On Saturday 10 March 2018, the Mellon-Sawyer Seminar Series Post-War: Commemoration, Reconstruction, Reconciliation hosted a Postgraduate Forum on the theme of ‘Commemoration and Creativity’. The day began with quick-fire 5-minute presentations from twenty post-graduate researchers working across a range of disciplines including literary and cultural historians, social scientists, artists, and literary critics, to name but a few. The presentations were grouped into two sessions: ‘Rethinking Commemoration’ and ‘Perpetrators, Victims and Those in Between’. The interdisciplinary and transnational forum provided a fertile atmosphere for enquiry with questions being posed such as: ‘can we speak of “just forgetting?”’, ‘what does it mean to protest past wars in the present?’, and ‘what are memories made of?’.
A real highlight of the day was the candle-making workshop delivered by Dr Justine Shaw (University of Oxford), founder of the literary inspired candle company Literati & Light. Dr Shaw gave a fascinating presentation on the links between fragrance and memory, citing Proust’s evocative description of the sensory experience of eating a madeleine cake dipped in lime-blossom tea transporting him back to his childhood in Combray:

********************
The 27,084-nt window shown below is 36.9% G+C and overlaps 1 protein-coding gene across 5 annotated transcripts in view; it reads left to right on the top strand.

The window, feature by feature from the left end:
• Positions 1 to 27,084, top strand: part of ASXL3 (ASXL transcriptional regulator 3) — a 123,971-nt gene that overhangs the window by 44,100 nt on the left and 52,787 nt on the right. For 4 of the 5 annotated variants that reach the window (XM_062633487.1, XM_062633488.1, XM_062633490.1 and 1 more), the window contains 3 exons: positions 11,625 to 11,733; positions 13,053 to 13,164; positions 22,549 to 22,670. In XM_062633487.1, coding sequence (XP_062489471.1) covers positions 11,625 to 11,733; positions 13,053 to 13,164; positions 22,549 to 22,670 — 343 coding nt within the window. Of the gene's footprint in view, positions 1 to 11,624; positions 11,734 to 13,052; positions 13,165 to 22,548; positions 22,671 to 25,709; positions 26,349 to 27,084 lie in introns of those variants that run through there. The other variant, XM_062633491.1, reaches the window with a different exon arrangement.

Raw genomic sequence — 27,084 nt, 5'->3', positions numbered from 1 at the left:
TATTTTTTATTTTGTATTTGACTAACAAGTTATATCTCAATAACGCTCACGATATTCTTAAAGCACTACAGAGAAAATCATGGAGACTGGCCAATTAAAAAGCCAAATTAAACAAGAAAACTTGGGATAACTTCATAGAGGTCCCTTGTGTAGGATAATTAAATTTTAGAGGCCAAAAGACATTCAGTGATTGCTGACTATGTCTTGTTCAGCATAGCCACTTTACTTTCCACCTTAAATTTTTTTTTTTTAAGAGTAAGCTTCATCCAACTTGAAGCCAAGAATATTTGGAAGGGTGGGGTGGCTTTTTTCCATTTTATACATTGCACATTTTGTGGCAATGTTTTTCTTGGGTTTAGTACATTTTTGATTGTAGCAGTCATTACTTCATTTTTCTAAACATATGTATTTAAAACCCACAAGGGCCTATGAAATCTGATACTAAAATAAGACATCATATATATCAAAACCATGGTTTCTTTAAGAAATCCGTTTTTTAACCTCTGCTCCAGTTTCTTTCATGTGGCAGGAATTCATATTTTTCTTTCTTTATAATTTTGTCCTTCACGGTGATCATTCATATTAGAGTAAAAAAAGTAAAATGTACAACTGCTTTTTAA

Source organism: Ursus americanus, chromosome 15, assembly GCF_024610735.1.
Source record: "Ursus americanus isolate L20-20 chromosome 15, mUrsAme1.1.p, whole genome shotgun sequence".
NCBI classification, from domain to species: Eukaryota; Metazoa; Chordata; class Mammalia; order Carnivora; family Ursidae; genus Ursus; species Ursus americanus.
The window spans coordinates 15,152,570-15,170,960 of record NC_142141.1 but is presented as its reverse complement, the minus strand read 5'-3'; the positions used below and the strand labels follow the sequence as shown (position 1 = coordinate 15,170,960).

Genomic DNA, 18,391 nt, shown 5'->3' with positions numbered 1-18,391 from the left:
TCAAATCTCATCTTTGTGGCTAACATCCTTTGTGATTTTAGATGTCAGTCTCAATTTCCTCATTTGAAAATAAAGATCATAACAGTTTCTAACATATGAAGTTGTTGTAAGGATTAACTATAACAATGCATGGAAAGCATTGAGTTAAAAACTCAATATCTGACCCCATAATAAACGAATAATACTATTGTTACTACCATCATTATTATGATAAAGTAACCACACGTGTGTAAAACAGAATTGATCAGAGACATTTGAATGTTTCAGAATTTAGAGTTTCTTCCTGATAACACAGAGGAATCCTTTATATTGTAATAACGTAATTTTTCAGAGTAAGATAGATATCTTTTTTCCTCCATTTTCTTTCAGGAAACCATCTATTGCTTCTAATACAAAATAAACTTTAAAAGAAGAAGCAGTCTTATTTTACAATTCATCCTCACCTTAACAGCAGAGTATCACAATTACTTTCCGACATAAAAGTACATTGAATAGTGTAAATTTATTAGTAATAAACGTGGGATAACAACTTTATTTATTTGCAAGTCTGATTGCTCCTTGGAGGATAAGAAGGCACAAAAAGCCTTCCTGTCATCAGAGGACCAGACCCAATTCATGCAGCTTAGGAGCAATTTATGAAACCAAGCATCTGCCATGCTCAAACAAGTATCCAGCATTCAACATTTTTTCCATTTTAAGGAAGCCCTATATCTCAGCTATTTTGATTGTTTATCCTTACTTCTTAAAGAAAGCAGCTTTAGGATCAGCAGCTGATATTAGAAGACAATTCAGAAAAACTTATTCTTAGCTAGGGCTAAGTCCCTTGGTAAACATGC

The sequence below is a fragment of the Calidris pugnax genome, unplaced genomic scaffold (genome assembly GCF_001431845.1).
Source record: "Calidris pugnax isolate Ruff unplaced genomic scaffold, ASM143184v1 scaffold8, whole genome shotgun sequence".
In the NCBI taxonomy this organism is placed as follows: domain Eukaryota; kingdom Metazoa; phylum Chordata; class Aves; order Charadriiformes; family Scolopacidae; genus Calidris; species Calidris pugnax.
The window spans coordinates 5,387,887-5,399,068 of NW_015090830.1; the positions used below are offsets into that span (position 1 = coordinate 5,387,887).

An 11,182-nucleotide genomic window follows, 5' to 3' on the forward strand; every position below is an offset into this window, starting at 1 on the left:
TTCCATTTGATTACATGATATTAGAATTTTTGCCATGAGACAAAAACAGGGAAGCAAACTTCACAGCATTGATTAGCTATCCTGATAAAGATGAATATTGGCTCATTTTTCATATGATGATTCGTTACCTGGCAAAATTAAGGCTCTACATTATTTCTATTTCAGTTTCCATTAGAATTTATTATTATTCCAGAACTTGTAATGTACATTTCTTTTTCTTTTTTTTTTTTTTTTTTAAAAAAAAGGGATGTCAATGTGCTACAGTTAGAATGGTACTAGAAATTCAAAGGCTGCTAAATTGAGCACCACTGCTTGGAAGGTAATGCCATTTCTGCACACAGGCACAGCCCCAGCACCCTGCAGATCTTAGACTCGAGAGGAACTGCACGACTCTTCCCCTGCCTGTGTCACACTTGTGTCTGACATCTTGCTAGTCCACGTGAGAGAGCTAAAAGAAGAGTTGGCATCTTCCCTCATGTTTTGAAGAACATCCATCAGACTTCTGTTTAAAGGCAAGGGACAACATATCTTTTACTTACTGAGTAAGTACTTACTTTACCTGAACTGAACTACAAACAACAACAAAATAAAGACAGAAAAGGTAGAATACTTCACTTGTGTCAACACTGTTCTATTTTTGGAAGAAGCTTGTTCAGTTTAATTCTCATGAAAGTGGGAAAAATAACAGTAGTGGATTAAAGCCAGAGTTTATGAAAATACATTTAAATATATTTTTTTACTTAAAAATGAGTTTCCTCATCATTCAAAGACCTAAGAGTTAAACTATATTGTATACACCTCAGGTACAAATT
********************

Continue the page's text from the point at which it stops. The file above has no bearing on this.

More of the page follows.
No sooner had the warm liquid mixed with the crumbs touched my palate than a shiver ran through me and I stopped, intent upon the extraordinary thing that was happening to me. An exquisite pleasure had invaded my senses, something isolated, detached, with no suggestion of its origin. And at once the vicissitudes of life had become indifferent to me, its disasters innocuous, its brevity illusory—this new sensation having the effect, which love has, of filling me with a precious essence; or rather this essence was not in me, it was me.
(Marcel Proust, In Search of Lost Time, vol. 1, p. 60)
As a cultural historian researching the links between performances and commemoration this ‘Proustian moment’ focused my attention on the more sensual bodily experiences of taste and smell, adding another layer of complexity to my research that I will be reminded of each time I burn my exquisitely scented candle.
The day concluded with a collage poetry workshop with poets-in-residence Susie Campbell, Susan Zatland, Mariah Whelan, and Dahmicca Wright. The poets read a selection of their own poems, including Susan Zatland’s enigmatically titled ‘…lose the dudes, keep the horses’, a collage poem inspired by some of the previous speakers in the Mellon-Sawyer Post-War Seminar Series including Daniel Libeskind, Dr C. Steenkamp, Dr G. Moshenska and Tony Horowitz. As well as forcing me to consider the most powerful and key phrases in my presentation there was something incredibly cathartic about cutting up my own research to make it a poem. It also reminded me to never forget the poetic in my own academic writing.
PhD student, University of Brighton